The report found that 60% of smartphone users agreed with the statement, “if voice assistants could understand me properly and speak back to me as a human can, I’d use them all the time” (16)
Other reports agree, showing a majority of people are comfortable with AI replacing human interaction for answering queries.
Why all this appetite for voice?
We are biased to seek cognitive ease (aka, the path of least resistance), and there’s evidence to suggest that voice interactions may be less cognitively taxing than text-based ones, especially when receiving information.
Also keep in mind our propensity for multitasking (or attempting to) — having our hands and eyes free at least provides the illusion that we’re available to do other things. In the busy life of a student, just-in-time information that feels easier to process is a godsend.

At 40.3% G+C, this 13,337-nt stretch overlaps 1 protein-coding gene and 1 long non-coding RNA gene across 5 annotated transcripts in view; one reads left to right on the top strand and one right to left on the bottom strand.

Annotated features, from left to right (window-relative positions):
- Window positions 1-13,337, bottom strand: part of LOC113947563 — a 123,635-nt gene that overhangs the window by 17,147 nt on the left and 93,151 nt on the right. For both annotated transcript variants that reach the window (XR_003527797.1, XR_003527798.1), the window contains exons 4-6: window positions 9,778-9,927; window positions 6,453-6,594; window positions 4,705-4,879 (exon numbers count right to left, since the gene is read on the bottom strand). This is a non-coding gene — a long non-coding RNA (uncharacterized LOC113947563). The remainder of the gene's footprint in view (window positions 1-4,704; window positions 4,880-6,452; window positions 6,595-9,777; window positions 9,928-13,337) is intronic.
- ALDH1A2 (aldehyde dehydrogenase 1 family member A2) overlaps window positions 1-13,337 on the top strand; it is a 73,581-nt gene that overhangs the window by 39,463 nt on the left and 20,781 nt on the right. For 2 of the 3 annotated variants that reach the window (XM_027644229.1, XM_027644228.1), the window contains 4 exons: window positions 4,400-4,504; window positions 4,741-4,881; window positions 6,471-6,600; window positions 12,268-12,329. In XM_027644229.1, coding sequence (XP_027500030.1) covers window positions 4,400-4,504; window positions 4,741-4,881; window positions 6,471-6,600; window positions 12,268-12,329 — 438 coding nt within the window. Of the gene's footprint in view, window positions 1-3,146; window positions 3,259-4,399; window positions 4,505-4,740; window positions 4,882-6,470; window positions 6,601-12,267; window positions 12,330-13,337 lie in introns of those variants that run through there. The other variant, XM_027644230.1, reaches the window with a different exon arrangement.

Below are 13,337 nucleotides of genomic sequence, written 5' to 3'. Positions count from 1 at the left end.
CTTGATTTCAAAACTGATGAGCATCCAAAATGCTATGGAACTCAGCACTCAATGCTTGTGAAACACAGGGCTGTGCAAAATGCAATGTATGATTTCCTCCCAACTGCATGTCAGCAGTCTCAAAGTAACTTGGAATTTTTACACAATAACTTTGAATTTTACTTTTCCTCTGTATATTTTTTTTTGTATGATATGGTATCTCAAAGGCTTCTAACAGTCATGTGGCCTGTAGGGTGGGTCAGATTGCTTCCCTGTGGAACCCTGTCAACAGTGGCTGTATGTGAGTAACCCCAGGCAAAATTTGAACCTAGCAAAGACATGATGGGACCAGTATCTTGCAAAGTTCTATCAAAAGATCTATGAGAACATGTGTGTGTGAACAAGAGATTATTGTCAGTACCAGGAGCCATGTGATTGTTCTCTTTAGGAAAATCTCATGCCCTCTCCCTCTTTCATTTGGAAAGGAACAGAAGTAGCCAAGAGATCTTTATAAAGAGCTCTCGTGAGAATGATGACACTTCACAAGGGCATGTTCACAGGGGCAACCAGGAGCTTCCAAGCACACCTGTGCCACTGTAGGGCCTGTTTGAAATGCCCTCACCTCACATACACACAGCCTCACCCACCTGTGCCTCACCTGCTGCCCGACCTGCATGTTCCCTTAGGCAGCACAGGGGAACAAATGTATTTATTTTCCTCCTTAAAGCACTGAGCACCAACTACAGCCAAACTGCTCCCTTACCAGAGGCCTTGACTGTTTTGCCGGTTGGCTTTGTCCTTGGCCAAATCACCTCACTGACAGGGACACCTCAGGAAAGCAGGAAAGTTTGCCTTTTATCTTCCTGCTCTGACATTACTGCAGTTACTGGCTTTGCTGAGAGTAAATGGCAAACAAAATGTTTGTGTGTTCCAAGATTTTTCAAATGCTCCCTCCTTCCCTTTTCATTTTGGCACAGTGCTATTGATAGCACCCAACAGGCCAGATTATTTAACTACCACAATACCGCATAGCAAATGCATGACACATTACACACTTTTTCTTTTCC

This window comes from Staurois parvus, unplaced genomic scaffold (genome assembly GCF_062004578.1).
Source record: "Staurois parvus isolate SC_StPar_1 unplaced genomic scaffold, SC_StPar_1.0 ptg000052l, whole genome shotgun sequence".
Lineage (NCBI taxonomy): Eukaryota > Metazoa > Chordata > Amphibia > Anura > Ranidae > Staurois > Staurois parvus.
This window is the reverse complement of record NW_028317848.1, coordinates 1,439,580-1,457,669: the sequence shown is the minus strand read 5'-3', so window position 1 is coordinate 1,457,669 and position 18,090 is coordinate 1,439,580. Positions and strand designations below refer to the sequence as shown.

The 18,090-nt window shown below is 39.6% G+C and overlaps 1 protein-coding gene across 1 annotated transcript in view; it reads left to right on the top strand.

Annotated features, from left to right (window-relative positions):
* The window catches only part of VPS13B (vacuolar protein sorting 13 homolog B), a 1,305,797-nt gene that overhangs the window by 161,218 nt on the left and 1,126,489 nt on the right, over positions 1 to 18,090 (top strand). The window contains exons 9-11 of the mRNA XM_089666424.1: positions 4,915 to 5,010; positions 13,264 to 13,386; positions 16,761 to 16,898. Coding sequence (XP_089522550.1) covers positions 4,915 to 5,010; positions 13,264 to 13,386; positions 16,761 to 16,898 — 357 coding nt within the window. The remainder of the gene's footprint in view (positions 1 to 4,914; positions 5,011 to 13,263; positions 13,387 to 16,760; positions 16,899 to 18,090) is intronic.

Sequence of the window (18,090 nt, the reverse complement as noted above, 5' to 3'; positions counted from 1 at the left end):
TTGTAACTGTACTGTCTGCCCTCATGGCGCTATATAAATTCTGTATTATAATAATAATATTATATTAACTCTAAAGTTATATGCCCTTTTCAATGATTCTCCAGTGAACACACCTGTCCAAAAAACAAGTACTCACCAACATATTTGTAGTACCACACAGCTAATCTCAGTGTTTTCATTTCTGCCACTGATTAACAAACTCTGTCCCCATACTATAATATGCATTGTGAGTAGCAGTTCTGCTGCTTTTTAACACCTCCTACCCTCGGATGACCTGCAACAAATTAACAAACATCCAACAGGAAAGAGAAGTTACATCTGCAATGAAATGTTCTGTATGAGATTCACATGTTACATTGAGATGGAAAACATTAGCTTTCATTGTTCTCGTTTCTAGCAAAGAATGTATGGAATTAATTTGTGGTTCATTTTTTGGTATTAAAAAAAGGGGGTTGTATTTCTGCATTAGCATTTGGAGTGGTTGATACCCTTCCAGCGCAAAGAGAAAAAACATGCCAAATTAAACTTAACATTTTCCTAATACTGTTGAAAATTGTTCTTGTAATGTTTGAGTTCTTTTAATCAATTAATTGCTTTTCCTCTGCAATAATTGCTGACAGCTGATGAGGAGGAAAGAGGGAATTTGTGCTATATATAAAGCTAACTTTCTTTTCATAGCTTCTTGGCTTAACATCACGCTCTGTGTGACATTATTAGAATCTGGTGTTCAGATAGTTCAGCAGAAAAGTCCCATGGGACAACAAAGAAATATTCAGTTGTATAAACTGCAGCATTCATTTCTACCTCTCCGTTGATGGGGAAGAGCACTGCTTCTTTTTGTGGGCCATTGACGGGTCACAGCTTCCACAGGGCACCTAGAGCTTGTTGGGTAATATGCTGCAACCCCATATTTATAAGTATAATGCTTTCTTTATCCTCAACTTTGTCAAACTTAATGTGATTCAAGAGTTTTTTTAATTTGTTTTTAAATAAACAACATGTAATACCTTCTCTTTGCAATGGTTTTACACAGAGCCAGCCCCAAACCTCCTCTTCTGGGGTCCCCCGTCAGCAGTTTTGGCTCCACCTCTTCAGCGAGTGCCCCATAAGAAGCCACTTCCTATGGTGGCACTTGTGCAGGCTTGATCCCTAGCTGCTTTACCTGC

Finally, think about student perceptions towards the “getting” of information (especially in those last two cases). Searching for material is functional, not reflective, and efficiency and productivity are key (get the thing(s) in the least amount of time). Students grab things intending to read them now, or later — the act of getting isn’t necessarily connected to the act of thinking through the topic or question.
AI voice assistants are also particularly attractive because of their always-on availability, and the lack of anxiety that might be associated with approaching another human (even as users of these devices tend to anthropomorphize them– and the devices are being taught to recognize emotions).
Now, of course, the system has to work — it has to deliver appropriate, relevant results in a variety of contexts, and do this well enough that students trust the system’s choices (rather than falling victim to FOMO). This gets tricky because the system will need to understand, at the very least:
- what the student is actually asking for
- what they consider “relevant,” and “appropriate” (embedded assumptions about scope, complexity, the actual relationships between concepts mentioned, intended use, etc. all tangled up in here)